Foreign Affaires and International Trade
Minister of International Development
UN Permanent Mission of Canada to the United Nations
Flag: ( http://www.canadianheritage.gc.ca/progs/cpsc-ccsp/sc-cs/df1_e.cfm )
The National Flag of Canada
Proportions and Description of the flag
Birth of the Canadian flag
First "Canadian flags"
Flag Etiquette in Canada
O Canada was proclaimed Canada's national anthem on July 1, 1980, 100 years after it was first sung on June 24, 1880. The music was composed by Calixa Lavallée, a well-known composer; French lyrics to accompany the music were written by Sir Adolphe-Basile Routhier. Since then many English versions have been written for O Canada. However the version that gained the widest currency was made in 1908 by Robert Stanley Weir, a lawyer and at the time Recorder of the City of Montréal. Following further minor amendments, the first verse of Weir's poem was proclaimed as Canada's national anthem in 1980. The version adopted pursuant to the National Anthem Act in 1980 reads as follows:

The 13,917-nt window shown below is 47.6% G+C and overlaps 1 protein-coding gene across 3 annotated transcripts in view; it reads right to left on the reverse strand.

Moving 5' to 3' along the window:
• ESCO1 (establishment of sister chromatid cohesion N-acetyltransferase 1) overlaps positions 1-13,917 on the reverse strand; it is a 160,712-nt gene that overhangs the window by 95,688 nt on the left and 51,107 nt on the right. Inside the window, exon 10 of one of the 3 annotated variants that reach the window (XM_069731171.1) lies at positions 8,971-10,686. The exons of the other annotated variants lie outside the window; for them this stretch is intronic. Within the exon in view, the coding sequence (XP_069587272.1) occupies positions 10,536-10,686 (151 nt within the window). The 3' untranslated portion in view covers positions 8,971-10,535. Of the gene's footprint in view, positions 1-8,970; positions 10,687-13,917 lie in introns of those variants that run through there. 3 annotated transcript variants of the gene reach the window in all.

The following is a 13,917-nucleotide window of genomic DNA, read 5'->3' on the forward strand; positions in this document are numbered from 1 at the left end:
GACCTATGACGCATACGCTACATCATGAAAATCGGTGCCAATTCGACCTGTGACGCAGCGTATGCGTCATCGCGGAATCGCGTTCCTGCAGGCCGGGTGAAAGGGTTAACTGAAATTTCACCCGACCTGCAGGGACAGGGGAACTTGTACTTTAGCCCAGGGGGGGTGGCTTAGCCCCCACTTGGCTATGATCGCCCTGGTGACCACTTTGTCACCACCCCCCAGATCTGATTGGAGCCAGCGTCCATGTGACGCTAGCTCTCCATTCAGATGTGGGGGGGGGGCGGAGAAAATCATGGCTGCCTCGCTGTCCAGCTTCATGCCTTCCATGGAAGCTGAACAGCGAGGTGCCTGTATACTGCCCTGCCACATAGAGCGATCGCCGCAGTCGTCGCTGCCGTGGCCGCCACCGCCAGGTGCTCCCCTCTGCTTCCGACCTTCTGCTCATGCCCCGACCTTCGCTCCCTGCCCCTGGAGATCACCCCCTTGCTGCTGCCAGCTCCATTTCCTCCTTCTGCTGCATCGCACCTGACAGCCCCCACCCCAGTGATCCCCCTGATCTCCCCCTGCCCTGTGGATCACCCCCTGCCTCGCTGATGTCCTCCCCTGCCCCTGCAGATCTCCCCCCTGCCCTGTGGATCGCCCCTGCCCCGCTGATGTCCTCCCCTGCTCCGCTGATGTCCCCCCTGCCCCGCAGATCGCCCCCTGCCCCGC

O Canada! Our home and native land!
True patriot love in all thy sons command.
With glowing hearts we see thee rise,
The True North, strong and free!
From far and wide, O Canada,
We stand on guard for thee.
God keep our land glorious and free !
O Canada, we stand on guard for thee.
O Canada, we stand on guard for thee.
Head of state: Queen ELIZABETH II (since 6 February 1952), represented by Governor General; the monarchy is hereditary; governor general appointed by the monarch on the advice of the prime minister for a five-year term; following legislative elections, the leader of the majority party in the House of Commons is automatically designated by the governor general to become prime minister
Head of government: Prime Minister Harper
cabinet: Federal Ministry chosen by the prime minister from among the members of his own party sitting in Parliament